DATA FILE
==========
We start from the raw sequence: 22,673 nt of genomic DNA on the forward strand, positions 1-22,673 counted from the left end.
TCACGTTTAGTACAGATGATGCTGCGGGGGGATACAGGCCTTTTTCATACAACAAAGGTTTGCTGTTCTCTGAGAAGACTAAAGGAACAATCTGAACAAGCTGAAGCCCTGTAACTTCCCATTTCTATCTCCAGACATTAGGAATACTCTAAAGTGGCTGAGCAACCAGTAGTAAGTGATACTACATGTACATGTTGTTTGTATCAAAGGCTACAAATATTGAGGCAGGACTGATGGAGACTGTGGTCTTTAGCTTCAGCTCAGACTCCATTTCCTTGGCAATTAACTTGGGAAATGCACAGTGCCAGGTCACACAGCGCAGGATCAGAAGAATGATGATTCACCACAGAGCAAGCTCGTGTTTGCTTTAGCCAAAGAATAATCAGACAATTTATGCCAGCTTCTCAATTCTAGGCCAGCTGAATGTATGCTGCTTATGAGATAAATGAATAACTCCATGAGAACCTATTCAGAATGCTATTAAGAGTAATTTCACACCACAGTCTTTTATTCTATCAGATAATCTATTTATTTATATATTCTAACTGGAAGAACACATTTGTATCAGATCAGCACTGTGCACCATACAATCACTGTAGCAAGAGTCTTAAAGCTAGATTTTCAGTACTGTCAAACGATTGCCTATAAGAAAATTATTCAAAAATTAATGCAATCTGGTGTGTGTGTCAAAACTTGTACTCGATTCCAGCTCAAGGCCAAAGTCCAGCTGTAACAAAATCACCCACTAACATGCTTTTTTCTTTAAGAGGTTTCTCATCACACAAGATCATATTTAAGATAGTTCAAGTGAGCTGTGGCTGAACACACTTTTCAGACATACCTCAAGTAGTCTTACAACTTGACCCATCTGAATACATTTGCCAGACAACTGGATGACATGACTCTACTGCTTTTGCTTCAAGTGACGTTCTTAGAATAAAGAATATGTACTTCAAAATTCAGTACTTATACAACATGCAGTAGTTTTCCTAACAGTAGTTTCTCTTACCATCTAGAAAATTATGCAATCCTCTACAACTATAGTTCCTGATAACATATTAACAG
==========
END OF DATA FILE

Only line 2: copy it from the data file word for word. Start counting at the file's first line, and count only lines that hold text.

TCACGTTTAGTACAGATGATGCTGCGGGGGGATACAGGCCTTTTTCATACAACAAAGGTTTGCTGTTCTCTGAGAAGACTAAAGGAACAATCTGAACAAGCTGAAGCCCTGTAACTTCCCATTTCTATCTCCAGACATTAGGAATACTCTAAAGTGGCTGAGCAACCAGTAGTAAGTGATACTACATGTACATGTTGTTTGTATCAAAGGCTACAAATATTGAGGCAGGACTGATGGAGACTGTGGTCTTTAGCTTCAGCTCAGACTCCATTTCCTTGGCAATTAACTTGGGAAATGCACAGTGCCAGGTCACACAGCGCAGGATCAGAAGAATGATGATTCACCACAGAGCAAGCTCGTGTTTGCTTTAGCCAAAGAATAATCAGACAATTTATGCCAGCTTCTCAATTCTAGGCCAGCTGAATGTATGCTGCTTATGAGATAAATGAATAACTCCATGAGAACCTATTCAGAATGCTATTAAGAGTAATTTCACACCACAGTCTTTTATTCTATCAGATAATCTATTTATTTATATATTCTAACTGGAAGAACACATTTGTATCAGATCAGCACTGTGCACCATACAATCACTGTAGCAAGAGTCTTAAAGCTAGATTTTCAGTACTGTCAAACGATTGCCTATAAGAAAATTATTCAAAAATTAATGCAATCTGGTGTGTGTGTCAAAACTTGTACTCGATTCCAGCTCAAGGCCAAAGTCCAGCTGTAACAAAATCACCCACTAACATGCTTTTTTCTTTAAGAGGTTTCTCATCACACAAGATCATATTTAAGATAGTTCAAGTGAGCTGTGGCTGAACACACTTTTCAGACATACCTCAAGTAGTCTTACAACTTGACCCATCTGAATACATTTGCCAGACAACTGGATGACATGACTCTACTGCTTTTGCTTCAAGTGACGTTCTTAGAATAAAGAATATGTACTTCAAAATTCAGTACTTATACAACATGCAGTAGTTTTCCTAACAGTAGTTTCTCTTACCATCTAGAAAATTATGCAATCCTCTACAACTATAGTTCCTGATAACATATTAACAG